Research Article | Open Access

Jun Wang, Fenggang Yan, Yinan Zhao, Xiaolin Qiao, "Sparse Scenario Imaging for Active Radar in the Forward-Looking Direction", *Mathematical Problems in Engineering*, vol. 2014, Article ID 653208, 12 pages, 2014. https://doi.org/10.1155/2014/653208

# Sparse Scenario Imaging for Active Radar in the Forward-Looking Direction

**Academic Editor:**Caner Özdemir

#### Abstract

The resolution of multiple targets at the same range cell but different angles in the forward-looking direction is of great trouble for active radar. Based on compressive sensing (CS) framework, a sparse scenario imaging approach using joint angle-Doppler representation basis is proposed, which employs multisensor and single-receiver channel hardware architecture. Firstly, the joint angle-Doppler representation basis is formulated using the Doppler dictionary, and then the radar returns during multiple pulse repetition periods are modeled as the measurements with respect to a stationary sparse target scenario via the joint representation basis; in the end, the image of sparse target scenario is recovered using the single-receiver echoes. Numerical experiments demonstrate that the proposed method can provide an image of the spatial sparse scenario at the same range for active radar in the forward-looking direction.

#### 1. Introduction

In the forward-looking direction, the resolution of multiple targets at the same range cell but different angles is of great trouble for active radar because traditional Doppler beam sharpening (DBS) and synthetic aperture radar (SAR) techniques can be employed to improve the cross-range resolution only in the squint and side-looking direction. Conventional multiple signal classification (MUSIC) and estimation of signal parameters via rotational invariance techniques (ESPRIT) algorithms which can obtain direction-of-arrival (DOA) of multiple targets can be difficultly employed in active radar because of the need of multireceiver structure and the decayed performance with coherent signals circumstance.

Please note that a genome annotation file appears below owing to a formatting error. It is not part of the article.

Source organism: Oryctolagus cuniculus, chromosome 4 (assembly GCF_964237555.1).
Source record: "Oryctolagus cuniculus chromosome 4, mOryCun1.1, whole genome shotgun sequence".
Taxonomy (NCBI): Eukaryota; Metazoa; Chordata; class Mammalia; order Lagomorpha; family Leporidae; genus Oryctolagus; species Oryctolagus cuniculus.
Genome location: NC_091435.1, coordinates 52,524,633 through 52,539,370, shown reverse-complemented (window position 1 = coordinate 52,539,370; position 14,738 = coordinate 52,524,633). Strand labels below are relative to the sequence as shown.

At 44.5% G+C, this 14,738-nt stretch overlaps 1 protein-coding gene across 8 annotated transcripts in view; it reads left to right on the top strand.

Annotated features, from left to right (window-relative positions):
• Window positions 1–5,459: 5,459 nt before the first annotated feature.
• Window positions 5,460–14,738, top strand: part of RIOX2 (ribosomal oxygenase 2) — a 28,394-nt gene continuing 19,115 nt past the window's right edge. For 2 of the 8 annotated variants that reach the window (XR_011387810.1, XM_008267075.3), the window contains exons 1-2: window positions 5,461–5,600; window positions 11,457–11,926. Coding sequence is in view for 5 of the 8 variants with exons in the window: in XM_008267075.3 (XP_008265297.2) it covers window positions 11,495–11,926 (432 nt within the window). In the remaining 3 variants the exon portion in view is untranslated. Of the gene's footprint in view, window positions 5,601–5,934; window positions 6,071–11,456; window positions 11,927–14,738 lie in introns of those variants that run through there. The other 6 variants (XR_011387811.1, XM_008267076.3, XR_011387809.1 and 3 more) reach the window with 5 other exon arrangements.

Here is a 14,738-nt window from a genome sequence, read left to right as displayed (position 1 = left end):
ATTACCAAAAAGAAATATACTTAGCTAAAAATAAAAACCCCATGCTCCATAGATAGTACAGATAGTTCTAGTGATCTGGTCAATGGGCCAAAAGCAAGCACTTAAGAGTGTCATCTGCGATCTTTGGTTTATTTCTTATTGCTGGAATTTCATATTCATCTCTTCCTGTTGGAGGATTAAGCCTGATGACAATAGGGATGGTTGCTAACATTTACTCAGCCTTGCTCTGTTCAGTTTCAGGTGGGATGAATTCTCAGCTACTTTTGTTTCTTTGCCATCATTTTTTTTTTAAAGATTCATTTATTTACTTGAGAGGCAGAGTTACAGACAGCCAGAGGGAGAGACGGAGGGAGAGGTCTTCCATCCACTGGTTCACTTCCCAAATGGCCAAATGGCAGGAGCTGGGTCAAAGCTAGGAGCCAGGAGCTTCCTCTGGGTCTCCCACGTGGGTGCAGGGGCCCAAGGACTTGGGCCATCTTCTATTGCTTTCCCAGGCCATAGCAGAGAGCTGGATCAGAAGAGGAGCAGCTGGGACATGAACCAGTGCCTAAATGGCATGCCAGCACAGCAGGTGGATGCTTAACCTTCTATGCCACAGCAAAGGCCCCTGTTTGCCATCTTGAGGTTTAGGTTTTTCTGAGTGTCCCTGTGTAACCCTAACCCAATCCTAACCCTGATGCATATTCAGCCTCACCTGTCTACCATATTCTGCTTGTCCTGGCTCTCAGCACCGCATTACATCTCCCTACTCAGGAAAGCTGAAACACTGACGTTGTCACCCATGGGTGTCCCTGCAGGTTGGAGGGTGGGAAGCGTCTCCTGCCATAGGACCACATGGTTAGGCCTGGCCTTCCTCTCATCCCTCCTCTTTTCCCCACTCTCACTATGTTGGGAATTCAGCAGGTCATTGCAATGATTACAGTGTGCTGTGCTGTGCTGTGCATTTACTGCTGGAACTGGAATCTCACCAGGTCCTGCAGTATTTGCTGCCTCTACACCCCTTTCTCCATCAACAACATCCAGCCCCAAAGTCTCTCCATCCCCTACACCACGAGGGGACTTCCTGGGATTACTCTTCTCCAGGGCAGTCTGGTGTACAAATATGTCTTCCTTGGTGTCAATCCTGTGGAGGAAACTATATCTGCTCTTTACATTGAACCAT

Compressive sensing (CS) [1, 2] is emerged in the past few years which states that a sparse signal can be economically acquired in a more economical way. A signal which can be written in where is a representation basis is defined as a -sparse signal if the number of nonzero elements of vector is not larger than . CS suggests that the sparse signal can be reconstructed using measurements if equivalent dictionary satisfies RIP [1], where is the measurement matrix and is additive noise. The reconstructed can be obtained by solving a convex optimization problem as follows: where and denotes -norm.